Fresh Squeeze from California

“Accordions don’t play ‘Lady of Spain,’ People Do.”
Tee shirt at the Cotati Accordion Festival

The accordion — the “the squeeze box,” the “stomach Steinway” — may be may be due for a comeback. Accordions reached their peak in the pre-rock-and-roll 1950s when primitive infomercials, featuring twangy guys with Brylcream hair, flogged instruments and lessons while squeezing out “Lady of Spain” or “Beer Barrel Polka.”

I once interviewed Brazilian gem mogul Hans Stern in his office in Rio. He said that he sold his accordion back in the ’50s and, with the proceeds, founded H. Stern.

Yeah, right.

Antique accordions will probably never attain the status of Stratavari because they made too many of them. Abandoned squeezeboxes hide in basements all across the land, and that is tragic. You see, accordions must be played or they get gas…the bellows mildew, the reeds rust. Playing an old one in a closed room could be rather disgusting.

But the accordion is on the rise again in popular culture. “Accordion Crimes,” a best-selling novel of a couple of years ago by Annie Proulx traces the history of a squeezebox and its owners. Musical fusion has tossed the accordion into the mix. Argentine tango great Astor Piazzola had a hit CD with jazz master Gerry Mulligan and this year the First Annual Accordion Convention convenes in Las Vegas.

Cotati, on the cusp of Northern California wine country, takes accordians seriously. A memorial statue to an accordion player is erected in Cotati’s plaza, aptly named “La Plaza.”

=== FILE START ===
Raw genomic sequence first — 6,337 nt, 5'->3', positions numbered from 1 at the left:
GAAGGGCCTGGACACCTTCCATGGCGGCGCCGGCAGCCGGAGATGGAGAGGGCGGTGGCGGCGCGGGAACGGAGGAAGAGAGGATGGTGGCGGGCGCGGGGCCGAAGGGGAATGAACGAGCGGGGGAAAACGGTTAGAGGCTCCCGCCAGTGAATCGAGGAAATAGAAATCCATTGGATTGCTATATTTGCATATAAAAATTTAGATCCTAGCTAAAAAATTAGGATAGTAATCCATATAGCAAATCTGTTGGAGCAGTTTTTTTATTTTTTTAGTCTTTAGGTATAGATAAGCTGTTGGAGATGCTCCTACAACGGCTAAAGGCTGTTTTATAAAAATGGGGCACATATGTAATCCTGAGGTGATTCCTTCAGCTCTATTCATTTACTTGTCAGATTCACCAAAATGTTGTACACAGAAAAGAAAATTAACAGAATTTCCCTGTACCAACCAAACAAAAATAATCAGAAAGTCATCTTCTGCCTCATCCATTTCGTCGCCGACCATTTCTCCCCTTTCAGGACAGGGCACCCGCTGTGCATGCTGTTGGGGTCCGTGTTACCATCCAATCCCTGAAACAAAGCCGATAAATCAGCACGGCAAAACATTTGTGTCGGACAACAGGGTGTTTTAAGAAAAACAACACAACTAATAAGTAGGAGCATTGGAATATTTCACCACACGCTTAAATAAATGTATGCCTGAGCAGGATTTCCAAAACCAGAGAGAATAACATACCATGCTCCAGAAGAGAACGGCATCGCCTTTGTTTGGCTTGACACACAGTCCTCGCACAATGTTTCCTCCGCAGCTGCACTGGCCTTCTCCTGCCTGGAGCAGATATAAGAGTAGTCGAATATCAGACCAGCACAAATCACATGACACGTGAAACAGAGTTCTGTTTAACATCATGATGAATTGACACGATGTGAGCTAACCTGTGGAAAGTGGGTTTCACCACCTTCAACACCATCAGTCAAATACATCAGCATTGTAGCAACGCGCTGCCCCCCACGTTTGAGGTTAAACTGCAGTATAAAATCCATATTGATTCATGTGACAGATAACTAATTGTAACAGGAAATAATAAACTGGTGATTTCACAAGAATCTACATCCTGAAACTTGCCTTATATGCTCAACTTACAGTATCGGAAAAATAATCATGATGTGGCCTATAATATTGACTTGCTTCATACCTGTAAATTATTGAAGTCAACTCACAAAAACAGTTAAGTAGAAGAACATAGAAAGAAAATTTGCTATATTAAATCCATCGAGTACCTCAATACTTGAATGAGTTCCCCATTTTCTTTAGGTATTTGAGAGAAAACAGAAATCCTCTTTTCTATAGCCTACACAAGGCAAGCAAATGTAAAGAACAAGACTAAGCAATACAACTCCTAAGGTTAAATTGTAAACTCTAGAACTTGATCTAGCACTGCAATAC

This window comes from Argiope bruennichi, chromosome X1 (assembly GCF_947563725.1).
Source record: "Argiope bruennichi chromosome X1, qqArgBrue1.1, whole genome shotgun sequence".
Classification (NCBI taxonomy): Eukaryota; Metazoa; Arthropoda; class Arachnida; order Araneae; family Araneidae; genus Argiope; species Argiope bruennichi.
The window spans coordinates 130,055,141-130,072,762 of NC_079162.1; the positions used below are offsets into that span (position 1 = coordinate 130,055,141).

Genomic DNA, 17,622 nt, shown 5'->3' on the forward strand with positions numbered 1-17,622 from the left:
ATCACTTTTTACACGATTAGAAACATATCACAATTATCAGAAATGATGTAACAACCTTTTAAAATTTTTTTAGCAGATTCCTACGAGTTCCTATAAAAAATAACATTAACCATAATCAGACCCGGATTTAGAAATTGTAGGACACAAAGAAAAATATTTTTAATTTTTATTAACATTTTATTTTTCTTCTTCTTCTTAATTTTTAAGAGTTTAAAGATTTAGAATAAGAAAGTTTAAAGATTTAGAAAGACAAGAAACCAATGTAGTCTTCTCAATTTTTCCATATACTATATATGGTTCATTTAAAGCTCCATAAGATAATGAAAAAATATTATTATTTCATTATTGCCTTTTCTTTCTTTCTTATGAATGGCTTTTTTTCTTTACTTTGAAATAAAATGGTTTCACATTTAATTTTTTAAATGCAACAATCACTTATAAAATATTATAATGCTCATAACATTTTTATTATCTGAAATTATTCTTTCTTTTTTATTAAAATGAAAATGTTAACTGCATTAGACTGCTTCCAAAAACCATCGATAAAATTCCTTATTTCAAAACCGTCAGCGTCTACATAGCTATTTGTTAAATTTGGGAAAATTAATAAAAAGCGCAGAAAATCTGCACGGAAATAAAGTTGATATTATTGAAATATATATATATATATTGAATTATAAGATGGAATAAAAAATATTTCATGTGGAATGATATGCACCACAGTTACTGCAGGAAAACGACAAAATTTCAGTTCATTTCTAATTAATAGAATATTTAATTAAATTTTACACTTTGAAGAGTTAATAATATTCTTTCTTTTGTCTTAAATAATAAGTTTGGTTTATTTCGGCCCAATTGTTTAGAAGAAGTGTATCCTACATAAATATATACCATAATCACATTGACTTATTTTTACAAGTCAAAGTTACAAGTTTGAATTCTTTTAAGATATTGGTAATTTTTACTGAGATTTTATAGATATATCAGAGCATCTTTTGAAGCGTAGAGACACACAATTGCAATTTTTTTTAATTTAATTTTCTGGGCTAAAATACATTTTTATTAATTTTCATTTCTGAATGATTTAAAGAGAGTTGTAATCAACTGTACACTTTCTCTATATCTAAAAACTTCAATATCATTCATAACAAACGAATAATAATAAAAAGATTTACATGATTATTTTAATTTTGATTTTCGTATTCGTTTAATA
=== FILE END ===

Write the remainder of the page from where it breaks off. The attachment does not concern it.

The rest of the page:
Spending a day listening to what I considered the fraternal twin of the bagpipe was not my idea of fun. But my friend John convinced me to go to the Cotati Accordion Festival and it was a riot. Accordions aren’t just Whoopie John’s Polka Allstars. There was a Cajun band, all-star talent including Santiago Jimenez Jr., who was nominated for two Grammys for his Tex-Mex border music. There was Celtic and Slavic folk music and songs from the Canadian Labor movement. There was a tribute to jazz great Art Van Damme, who performed at the first festival and who is on the board of directors.

To the neophyte, all accordions may look alike but they are most certainly not. Wait to you hear the latest in digital “boxes.”

These don’t sound like cheap synthesizers, either. It is actually possible to score what sounds like a soundtrack from a French art film, with full orchestration, with a so-called “orchestra” digital accordion, a device that comes with a control panel that would be the envy of an astronaut.

My favorite was the Melodia Diatonic Accordion, a little lacquered beauty made in the 1970s that was ably demonstrated by Gary Siebert, leader of a band called Polka Power in Sacramento. I was tempted to take it home but I was afraid she would end up in that pile of musical instruments that I have bought, vowed to learn but guiltily abandoned (including a nine-foot concert grand). I would hate to have the little Melodia die of lack of love and the accumulation of accordion vapours.

The Cotati Accordion Festival: guaranteed to make you smile.



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